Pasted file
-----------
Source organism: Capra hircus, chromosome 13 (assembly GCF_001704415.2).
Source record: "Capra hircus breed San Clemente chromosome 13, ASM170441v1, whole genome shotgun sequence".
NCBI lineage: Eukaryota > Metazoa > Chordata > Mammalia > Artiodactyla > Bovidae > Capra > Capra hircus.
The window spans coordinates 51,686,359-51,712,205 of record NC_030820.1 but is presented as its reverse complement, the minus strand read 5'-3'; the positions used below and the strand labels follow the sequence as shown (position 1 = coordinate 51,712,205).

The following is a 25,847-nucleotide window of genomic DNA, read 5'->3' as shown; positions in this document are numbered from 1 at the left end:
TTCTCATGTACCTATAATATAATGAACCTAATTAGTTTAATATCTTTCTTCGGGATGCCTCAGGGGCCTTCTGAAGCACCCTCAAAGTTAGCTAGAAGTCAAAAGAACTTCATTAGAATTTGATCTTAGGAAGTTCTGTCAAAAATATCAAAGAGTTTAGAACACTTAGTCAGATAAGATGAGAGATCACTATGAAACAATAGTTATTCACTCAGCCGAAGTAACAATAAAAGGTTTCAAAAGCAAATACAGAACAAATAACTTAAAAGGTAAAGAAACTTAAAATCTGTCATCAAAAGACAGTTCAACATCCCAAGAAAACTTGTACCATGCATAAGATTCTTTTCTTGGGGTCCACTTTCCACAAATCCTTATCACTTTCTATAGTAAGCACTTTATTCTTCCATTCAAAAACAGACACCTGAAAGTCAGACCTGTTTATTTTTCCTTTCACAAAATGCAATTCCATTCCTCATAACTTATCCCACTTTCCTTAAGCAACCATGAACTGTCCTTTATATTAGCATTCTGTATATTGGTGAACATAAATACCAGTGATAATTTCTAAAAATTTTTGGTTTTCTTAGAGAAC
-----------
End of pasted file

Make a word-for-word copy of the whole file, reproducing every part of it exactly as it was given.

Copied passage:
Source organism: Capra hircus, chromosome 13 (assembly GCF_001704415.2).
Source record: "Capra hircus breed San Clemente chromosome 13, ASM170441v1, whole genome shotgun sequence".
NCBI lineage: Eukaryota > Metazoa > Chordata > Mammalia > Artiodactyla > Bovidae > Capra > Capra hircus.
The window spans coordinates 51,686,359-51,712,205 of record NC_030820.1 but is presented as its reverse complement, the minus strand read 5'-3'; the positions used below and the strand labels follow the sequence as shown (position 1 = coordinate 51,712,205).

The following is a 25,847-nucleotide window of genomic DNA, read 5'->3' as shown; positions in this document are numbered from 1 at the left end:
TTCTCATGTACCTATAATATAATGAACCTAATTAGTTTAATATCTTTCTTCGGGATGCCTCAGGGGCCTTCTGAAGCACCCTCAAAGTTAGCTAGAAGTCAAAAGAACTTCATTAGAATTTGATCTTAGGAAGTTCTGTCAAAAATATCAAAGAGTTTAGAACACTTAGTCAGATAAGATGAGAGATCACTATGAAACAATAGTTATTCACTCAGCCGAAGTAACAATAAAAGGTTTCAAAAGCAAATACAGAACAAATAACTTAAAAGGTAAAGAAACTTAAAATCTGTCATCAAAAGACAGTTCAACATCCCAAGAAAACTTGTACCATGCATAAGATTCTTTTCTTGGGGTCCACTTTCCACAAATCCTTATCACTTTCTATAGTAAGCACTTTATTCTTCCATTCAAAAACAGACACCTGAAAGTCAGACCTGTTTATTTTTCCTTTCACAAAATGCAATTCCATTCCTCATAACTTATCCCACTTTCCTTAAGCAACCATGAACTGTCCTTTATATTAGCATTCTGTATATTGGTGAACATAAATACCAGTGATAATTTCTAAAAATTTTTGGTTTTCTTAGAGAAC